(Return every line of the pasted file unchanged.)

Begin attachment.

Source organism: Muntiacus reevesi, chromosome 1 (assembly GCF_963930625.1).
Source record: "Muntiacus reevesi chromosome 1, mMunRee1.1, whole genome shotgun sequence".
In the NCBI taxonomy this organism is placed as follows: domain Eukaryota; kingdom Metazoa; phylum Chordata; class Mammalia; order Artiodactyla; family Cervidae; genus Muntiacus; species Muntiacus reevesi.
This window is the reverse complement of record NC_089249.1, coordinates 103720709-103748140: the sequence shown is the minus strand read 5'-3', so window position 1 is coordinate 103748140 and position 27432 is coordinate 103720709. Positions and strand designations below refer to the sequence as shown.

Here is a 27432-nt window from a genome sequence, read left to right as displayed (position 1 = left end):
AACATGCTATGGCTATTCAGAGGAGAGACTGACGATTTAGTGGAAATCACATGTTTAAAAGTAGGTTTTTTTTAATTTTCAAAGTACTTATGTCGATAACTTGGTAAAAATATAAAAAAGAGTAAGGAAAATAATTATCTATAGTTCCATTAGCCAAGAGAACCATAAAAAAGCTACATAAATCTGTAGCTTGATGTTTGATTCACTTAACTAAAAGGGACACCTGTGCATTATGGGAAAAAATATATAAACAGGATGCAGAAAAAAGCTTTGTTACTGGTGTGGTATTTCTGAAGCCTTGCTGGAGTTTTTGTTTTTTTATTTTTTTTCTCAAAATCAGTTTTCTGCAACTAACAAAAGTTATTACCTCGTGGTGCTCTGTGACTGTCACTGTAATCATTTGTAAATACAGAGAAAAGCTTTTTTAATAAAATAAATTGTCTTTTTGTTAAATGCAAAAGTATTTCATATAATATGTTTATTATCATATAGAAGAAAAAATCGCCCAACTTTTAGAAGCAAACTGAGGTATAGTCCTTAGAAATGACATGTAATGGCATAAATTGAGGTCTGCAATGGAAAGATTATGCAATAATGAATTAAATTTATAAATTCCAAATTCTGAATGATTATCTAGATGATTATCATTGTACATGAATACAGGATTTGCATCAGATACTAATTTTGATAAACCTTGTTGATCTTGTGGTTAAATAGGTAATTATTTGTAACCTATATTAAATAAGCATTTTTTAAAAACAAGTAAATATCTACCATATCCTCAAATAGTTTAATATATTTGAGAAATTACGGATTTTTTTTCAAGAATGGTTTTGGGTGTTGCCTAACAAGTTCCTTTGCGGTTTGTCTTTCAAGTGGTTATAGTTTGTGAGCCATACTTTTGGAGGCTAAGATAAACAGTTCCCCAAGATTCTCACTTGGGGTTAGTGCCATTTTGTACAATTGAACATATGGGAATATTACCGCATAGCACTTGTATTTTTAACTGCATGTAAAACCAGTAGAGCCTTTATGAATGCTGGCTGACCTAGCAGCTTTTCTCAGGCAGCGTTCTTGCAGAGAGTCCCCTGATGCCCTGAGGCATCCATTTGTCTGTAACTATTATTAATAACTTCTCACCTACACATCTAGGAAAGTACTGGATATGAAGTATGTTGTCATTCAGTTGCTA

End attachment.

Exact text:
Source organism: Muntiacus reevesi, chromosome 1 (assembly GCF_963930625.1).
Source record: "Muntiacus reevesi chromosome 1, mMunRee1.1, whole genome shotgun sequence".
In the NCBI taxonomy this organism is placed as follows: domain Eukaryota; kingdom Metazoa; phylum Chordata; class Mammalia; order Artiodactyla; family Cervidae; genus Muntiacus; species Muntiacus reevesi.
This window is the reverse complement of record NC_089249.1, coordinates 103720709-103748140: the sequence shown is the minus strand read 5'-3', so window position 1 is coordinate 103748140 and position 27432 is coordinate 103720709. Positions and strand designations below refer to the sequence as shown.

Here is a 27432-nt window from a genome sequence, read left to right as displayed (position 1 = left end):
AACATGCTATGGCTATTCAGAGGAGAGACTGACGATTTAGTGGAAATCACATGTTTAAAAGTAGGTTTTTTTTAATTTTCAAAGTACTTATGTCGATAACTTGGTAAAAATATAAAAAAGAGTAAGGAAAATAATTATCTATAGTTCCATTAGCCAAGAGAACCATAAAAAAGCTACATAAATCTGTAGCTTGATGTTTGATTCACTTAACTAAAAGGGACACCTGTGCATTATGGGAAAAAATATATAAACAGGATGCAGAAAAAAGCTTTGTTACTGGTGTGGTATTTCTGAAGCCTTGCTGGAGTTTTTGTTTTTTTATTTTTTTTCTCAAAATCAGTTTTCTGCAACTAACAAAAGTTATTACCTCGTGGTGCTCTGTGACTGTCACTGTAATCATTTGTAAATACAGAGAAAAGCTTTTTTAATAAAATAAATTGTCTTTTTGTTAAATGCAAAAGTATTTCATATAATATGTTTATTATCATATAGAAGAAAAAATCGCCCAACTTTTAGAAGCAAACTGAGGTATAGTCCTTAGAAATGACATGTAATGGCATAAATTGAGGTCTGCAATGGAAAGATTATGCAATAATGAATTAAATTTATAAATTCCAAATTCTGAATGATTATCTAGATGATTATCATTGTACATGAATACAGGATTTGCATCAGATACTAATTTTGATAAACCTTGTTGATCTTGTGGTTAAATAGGTAATTATTTGTAACCTATATTAAATAAGCATTTTTTAAAAACAAGTAAATATCTACCATATCCTCAAATAGTTTAATATATTTGAGAAATTACGGATTTTTTTTCAAGAATGGTTTTGGGTGTTGCCTAACAAGTTCCTTTGCGGTTTGTCTTTCAAGTGGTTATAGTTTGTGAGCCATACTTTTGGAGGCTAAGATAAACAGTTCCCCAAGATTCTCACTTGGGGTTAGTGCCATTTTGTACAATTGAACATATGGGAATATTACCGCATAGCACTTGTATTTTTAACTGCATGTAAAACCAGTAGAGCCTTTATGAATGCTGGCTGACCTAGCAGCTTTTCTCAGGCAGCGTTCTTGCAGAGAGTCCCCTGATGCCCTGAGGCATCCATTTGTCTGTAACTATTATTAATAACTTCTCACCTACACATCTAGGAAAGTACTGGATATGAAGTATGTTGTCATTCAGTTGCTA